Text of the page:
Hope for Tomorrow


Is this the year an award-winning local rock group releases a hit? Just maybe.

 



There For Tomorrow band members, from left: Jay Enriquez, Christian
Climer, Maika Maile and Chris Kamrada, all of Orlando


Foot traffic is heavy on Orange Avenue this evening as legions of Cheap Trick fans make their way down to City Hall Plaza for a free concert by the wry ’70s rockers.

Oblivious to the relentless march of those Trickies is a passionate contingent of adolescents, mostly female, that has crammed itself into BackBooth, a hot (in both senses), funky club just off Orange, on West Pine. These 400 elbow-to-elbow fans are here to check out four lesser-known bands including the evening’s headliner, Orlando’s own There For Tomorrow.

The sound system is cranked up to at least 10½ as each group in turn hurls its musical message into an atmosphere redolent of cigarette smoke, starter perfume and underage perspiration. When the headliner act at last takes the stage, the girls go bananas.

“How’re we doin’ tonight, O-Town?” shouts Maika Maile, the hometown quartet’s front man, lead singer and songwriter, whose broad face and spacey eyes lend him the look of a mystic owl. His rhetorical question is greeted by an unsurprisingly riotous response.

Then he commands, “I wanna see every single one of you jumpin’ up and down!” And as the band starts to play, the audience happily complies.

The songs are the essence of adolescent angst—plaintive rock ballads that speak of disappointments, dead ends and the ordinary agonies of growing up. The term emo (i.e., emotional) may apply, although this group’s sound possesses both pop appeal and heavy-metal overtones.

“They’re almost like a metal band with a new feel to them,” J.R. Wasilewski, the group’s manager, later says. (For the record, Billboard files There For Tomorrow under “punk-pop” and “alternative pop/rock.”)

“It speaks to all teenagers,” offers Felicia Cowan, a fervent 15-year-old fan from Deltona, who is here this evening, the Sunday after Christmas.

“And they’re, like, really nice guys,” adds Samantha Tolentino, also 15, from Oviedo. “They’ll meet with you and take pictures with you and hang out.”

Sometimes, the girls in attendance appear to be screaming to acknowledge a personal resonance with the tragically hip music. Sometimes they’re obviously trying to catch the eye of one of these “really nice guys.” And sometimes, an alert observer might reasonably conclude, the girls are sounding off simply to affirm their own newfound and apparently limitless capacity to become all hot and bothered.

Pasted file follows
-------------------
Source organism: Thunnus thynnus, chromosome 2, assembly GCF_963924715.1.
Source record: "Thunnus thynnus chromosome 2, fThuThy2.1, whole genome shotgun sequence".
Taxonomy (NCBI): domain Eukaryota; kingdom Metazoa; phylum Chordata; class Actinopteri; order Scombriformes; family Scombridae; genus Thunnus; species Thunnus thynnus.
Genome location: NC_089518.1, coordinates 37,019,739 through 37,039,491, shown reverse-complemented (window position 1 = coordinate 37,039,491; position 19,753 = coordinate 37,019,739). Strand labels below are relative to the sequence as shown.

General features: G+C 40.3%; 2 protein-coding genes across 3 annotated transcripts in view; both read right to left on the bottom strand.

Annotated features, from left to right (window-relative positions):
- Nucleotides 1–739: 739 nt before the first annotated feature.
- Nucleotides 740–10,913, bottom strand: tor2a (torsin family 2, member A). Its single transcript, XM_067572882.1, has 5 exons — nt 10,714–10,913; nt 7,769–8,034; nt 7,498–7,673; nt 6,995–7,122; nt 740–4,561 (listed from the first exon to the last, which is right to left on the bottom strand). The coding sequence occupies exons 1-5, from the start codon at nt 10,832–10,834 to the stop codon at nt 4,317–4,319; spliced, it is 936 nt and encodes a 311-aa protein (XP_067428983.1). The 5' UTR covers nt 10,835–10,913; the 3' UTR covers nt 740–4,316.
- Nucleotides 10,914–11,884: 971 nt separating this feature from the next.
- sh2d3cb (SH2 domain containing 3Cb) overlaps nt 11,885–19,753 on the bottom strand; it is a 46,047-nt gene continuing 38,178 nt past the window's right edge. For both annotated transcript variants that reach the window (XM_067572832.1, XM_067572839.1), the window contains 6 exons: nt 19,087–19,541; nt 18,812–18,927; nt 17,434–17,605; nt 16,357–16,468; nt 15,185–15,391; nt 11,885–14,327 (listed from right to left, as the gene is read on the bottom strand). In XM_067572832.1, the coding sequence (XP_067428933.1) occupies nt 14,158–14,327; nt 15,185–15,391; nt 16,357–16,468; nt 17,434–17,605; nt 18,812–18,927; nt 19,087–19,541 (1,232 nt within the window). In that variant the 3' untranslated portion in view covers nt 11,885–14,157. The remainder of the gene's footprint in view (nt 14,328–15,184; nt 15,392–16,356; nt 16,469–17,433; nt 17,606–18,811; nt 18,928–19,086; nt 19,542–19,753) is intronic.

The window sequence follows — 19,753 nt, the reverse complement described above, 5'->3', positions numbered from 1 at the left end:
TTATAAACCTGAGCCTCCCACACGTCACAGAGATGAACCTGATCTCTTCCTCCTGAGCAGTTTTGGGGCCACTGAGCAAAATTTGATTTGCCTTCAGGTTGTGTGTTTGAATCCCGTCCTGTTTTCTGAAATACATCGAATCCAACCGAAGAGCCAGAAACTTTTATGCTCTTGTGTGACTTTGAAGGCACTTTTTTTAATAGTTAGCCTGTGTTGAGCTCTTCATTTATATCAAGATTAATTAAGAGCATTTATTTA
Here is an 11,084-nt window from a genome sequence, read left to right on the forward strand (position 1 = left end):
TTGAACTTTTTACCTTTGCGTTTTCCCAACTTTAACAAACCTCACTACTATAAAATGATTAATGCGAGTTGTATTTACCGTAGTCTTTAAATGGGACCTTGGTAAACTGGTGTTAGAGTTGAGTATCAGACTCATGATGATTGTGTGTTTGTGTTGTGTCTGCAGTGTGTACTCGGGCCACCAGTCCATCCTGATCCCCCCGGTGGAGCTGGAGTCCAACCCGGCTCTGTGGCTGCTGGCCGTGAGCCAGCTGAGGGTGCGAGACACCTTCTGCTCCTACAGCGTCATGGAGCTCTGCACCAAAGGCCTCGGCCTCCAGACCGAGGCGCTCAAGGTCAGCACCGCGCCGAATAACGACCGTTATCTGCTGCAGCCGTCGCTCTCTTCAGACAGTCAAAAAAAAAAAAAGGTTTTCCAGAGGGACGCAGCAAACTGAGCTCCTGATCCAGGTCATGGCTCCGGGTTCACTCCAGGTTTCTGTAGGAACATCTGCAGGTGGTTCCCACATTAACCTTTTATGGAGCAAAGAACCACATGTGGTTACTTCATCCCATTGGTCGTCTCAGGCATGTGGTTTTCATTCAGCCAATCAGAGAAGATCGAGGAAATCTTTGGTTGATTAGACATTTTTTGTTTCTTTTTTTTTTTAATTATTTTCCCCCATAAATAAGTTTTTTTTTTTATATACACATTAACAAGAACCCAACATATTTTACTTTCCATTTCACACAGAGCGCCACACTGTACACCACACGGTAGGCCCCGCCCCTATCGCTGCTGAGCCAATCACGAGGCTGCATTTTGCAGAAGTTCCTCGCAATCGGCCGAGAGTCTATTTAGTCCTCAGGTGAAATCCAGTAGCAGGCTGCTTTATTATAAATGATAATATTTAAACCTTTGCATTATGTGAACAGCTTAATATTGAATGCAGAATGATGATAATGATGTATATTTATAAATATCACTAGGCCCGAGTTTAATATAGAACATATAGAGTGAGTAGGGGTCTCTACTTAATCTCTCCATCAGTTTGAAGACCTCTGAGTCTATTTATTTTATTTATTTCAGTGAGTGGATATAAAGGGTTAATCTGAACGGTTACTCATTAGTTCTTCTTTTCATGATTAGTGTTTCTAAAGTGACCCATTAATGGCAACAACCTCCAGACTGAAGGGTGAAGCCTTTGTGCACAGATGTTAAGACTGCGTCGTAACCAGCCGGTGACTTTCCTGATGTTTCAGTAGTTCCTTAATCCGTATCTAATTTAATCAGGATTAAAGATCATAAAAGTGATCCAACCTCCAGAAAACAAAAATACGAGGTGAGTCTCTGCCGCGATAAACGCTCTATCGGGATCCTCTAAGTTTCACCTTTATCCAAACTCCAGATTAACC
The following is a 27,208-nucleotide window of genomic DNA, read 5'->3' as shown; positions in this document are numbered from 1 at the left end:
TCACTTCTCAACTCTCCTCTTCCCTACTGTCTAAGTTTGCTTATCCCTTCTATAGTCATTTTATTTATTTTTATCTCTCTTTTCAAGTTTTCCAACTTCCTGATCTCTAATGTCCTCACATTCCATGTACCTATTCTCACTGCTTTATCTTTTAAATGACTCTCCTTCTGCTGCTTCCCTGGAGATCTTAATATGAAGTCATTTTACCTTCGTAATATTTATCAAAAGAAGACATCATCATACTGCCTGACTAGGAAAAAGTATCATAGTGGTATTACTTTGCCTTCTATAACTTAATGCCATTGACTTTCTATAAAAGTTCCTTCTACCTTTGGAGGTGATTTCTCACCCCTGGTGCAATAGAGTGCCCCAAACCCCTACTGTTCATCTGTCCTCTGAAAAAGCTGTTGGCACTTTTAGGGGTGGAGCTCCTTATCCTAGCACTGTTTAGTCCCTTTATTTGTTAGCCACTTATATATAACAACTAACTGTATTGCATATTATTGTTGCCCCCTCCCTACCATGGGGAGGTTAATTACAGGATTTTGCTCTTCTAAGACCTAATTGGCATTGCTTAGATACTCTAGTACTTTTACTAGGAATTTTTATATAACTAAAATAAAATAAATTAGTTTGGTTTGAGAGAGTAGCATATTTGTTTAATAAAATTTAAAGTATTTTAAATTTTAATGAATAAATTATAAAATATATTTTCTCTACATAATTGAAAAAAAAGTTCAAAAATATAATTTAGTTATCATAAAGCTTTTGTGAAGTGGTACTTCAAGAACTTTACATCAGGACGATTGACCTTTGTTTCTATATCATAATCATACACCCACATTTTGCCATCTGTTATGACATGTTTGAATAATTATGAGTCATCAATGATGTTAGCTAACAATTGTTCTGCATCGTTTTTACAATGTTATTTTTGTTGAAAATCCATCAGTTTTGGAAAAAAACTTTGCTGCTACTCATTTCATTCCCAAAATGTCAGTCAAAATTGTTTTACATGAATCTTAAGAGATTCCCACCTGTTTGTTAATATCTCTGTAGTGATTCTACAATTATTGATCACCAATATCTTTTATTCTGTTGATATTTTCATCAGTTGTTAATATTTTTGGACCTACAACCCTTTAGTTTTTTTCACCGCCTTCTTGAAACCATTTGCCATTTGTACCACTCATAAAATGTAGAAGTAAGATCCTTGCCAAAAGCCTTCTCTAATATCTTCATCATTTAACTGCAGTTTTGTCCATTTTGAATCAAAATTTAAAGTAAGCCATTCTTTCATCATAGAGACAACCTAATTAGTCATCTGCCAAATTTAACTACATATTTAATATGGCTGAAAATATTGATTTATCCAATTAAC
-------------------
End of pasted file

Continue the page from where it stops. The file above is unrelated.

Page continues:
For Maika Maile, music is an emotional journey


As the band starts to wrap up its high-energy set, Maika, sweat now rolling down his jet-black mop of hair, once again addresses the crowd.
“So did anybody vote for us in the Woodie Awards?” he asks with a puckish sangfroid. And as the predictable piercing squeals fade, he adds, grinning, “Next time we come back, we’ll be on to bigger and better things—just maybe.”

There For Tomorrow Music

Woodie-Mania
The Woodie Awards, in case you hadn’t heard, are voted on by fans and presented by MTV’s college network, mtvU, which is distributed to campuses by broadband. The awards’ curious name stems “from the indie tradition of awarding a wooden record [as opposed to a gold or platinum one] to bands that don’t care about record sales, but instead focus on the music and fans,” explains mtvU’s Janice Gatti.

This past November, There For Tomorrow conjured an upset when its video for the song “No More Room to Breathe” snagged the prize for “best emerging artist,” better known as the Breaking Woodie.

“That was more than just a surprise,” recalls Christian Climer, the group’s lead guitarist, whose rapid metabolism and slight stammer convey a rabbity vibe. “We didn’t have any speech planned. We didn’t even know how to get to the stage.”

“It was, like, so shocking, it was ridiculous,” adds bassist Jay Enriquez, whose puppy-dog eyes, under luxurious lashes, widen at the memory. “It was awesome!”

The Breaking Woodie win may have caught the attention of some within the music business, but a bigger test will arrive with the release of the quartet’s full-length CD, A Little Faster, in June on Hopeless Records. (There was another LP a few years back, but it’s ancient history and the group prefers not to mention it.) The members of There For Tomorrow are fully aware of how important the new album could be for them.


“2009 and 2010 are going to be very significant years for this band, defining years for this band,” says drummer Chris Kamrada, a beanpole with a shoulder-length mane and the sort of angelic face that drives girls crazy. “Our first record, I feel, is going to really be a solid base for what the rest of our career does.”

As he speaks, it’s about a month after the gig at BackBooth and the band has assembled at a modern-looking chalk-white house in a remote stretch of St. Cloud to record that new album.

While ducks and gray herons roam the neighborhood on this bone-chilling January afternoon, the guys wedge themselves into a small back room with James Paul Wisner, the CD’s producer, who is seated behind a large computer that’s hooked up to recording equipment. Just behind him, Maika (pronounced MY-kuh) lays down some raw guitar takes as the others chime in with suggestions.

“Honestly, dude, I would say keep it more simple,” insists Chris when Maika completes a riff. They all pause to consider this advice.
 

 
Maika Maile and bis bandmates chill out during a recording
session. The group expects to release a full-length CD, entitled
A Little Faster, in June

The Kick Off
At 22, Jay is the group’s oldest member, although his 5-foot-2 stature makes him seem more like its youngest. Both Maika and Christian are just 19, while Chris is a year older.

Though these guys are young, they’re hardly a new band. They’ve all been making the music scene since their early teens.

In the beginning, there were Maika and Chris, who knew each other from Pop Warner football. There were also Jay and the group’s original guitarist, James Flaherty, who were in cheerleading together. Chris’ mother knew James’ mother and eventually all the boys got together.

At first, the guys were just hanging out and jamming for fun, which, muses Maika, is “the best way to start.” But before long, they were gigging at Pointe Orlando.

“Those were kind of our stomping grounds at the time,” remembers Maika. “Even socially, for kids our age, that was just the place to be.”